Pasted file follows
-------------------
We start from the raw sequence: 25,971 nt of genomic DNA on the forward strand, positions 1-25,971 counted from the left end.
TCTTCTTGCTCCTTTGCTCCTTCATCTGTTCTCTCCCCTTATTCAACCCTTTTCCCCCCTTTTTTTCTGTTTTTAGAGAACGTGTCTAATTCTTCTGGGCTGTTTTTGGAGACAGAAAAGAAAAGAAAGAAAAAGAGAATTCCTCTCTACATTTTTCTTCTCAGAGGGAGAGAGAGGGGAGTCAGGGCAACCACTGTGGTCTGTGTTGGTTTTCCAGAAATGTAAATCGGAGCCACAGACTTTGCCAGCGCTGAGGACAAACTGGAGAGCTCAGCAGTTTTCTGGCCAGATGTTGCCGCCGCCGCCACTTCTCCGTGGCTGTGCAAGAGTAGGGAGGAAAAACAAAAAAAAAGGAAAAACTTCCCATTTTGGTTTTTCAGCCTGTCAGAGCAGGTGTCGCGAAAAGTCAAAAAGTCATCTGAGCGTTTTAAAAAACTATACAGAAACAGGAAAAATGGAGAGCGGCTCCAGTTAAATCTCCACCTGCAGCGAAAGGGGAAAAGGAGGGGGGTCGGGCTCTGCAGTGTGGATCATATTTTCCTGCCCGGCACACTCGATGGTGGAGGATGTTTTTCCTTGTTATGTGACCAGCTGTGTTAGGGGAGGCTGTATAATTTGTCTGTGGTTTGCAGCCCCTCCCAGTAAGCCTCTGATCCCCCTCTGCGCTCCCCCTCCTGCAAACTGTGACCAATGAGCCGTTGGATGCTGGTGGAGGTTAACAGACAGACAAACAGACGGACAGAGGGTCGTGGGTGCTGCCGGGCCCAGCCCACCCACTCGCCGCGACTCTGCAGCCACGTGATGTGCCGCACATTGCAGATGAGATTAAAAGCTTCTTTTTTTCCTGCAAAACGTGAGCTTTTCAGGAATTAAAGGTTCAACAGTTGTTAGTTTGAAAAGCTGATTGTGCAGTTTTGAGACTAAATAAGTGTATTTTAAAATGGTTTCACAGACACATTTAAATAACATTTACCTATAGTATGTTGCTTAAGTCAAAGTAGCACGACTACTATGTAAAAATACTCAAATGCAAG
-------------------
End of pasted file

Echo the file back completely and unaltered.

We start from the raw sequence: 25,971 nt of genomic DNA on the forward strand, positions 1-25,971 counted from the left end.
TCTTCTTGCTCCTTTGCTCCTTCATCTGTTCTCTCCCCTTATTCAACCCTTTTCCCCCCTTTTTTTCTGTTTTTAGAGAACGTGTCTAATTCTTCTGGGCTGTTTTTGGAGACAGAAAAGAAAAGAAAGAAAAAGAGAATTCCTCTCTACATTTTTCTTCTCAGAGGGAGAGAGAGGGGAGTCAGGGCAACCACTGTGGTCTGTGTTGGTTTTCCAGAAATGTAAATCGGAGCCACAGACTTTGCCAGCGCTGAGGACAAACTGGAGAGCTCAGCAGTTTTCTGGCCAGATGTTGCCGCCGCCGCCACTTCTCCGTGGCTGTGCAAGAGTAGGGAGGAAAAACAAAAAAAAAGGAAAAACTTCCCATTTTGGTTTTTCAGCCTGTCAGAGCAGGTGTCGCGAAAAGTCAAAAAGTCATCTGAGCGTTTTAAAAAACTATACAGAAACAGGAAAAATGGAGAGCGGCTCCAGTTAAATCTCCACCTGCAGCGAAAGGGGAAAAGGAGGGGGGTCGGGCTCTGCAGTGTGGATCATATTTTCCTGCCCGGCACACTCGATGGTGGAGGATGTTTTTCCTTGTTATGTGACCAGCTGTGTTAGGGGAGGCTGTATAATTTGTCTGTGGTTTGCAGCCCCTCCCAGTAAGCCTCTGATCCCCCTCTGCGCTCCCCCTCCTGCAAACTGTGACCAATGAGCCGTTGGATGCTGGTGGAGGTTAACAGACAGACAAACAGACGGACAGAGGGTCGTGGGTGCTGCCGGGCCCAGCCCACCCACTCGCCGCGACTCTGCAGCCACGTGATGTGCCGCACATTGCAGATGAGATTAAAAGCTTCTTTTTTTCCTGCAAAACGTGAGCTTTTCAGGAATTAAAGGTTCAACAGTTGTTAGTTTGAAAAGCTGATTGTGCAGTTTTGAGACTAAATAAGTGTATTTTAAAATGGTTTCACAGACACATTTAAATAACATTTACCTATAGTATGTTGCTTAAGTCAAAGTAGCACGACTACTATGTAAAAATACTCAAATGCAAG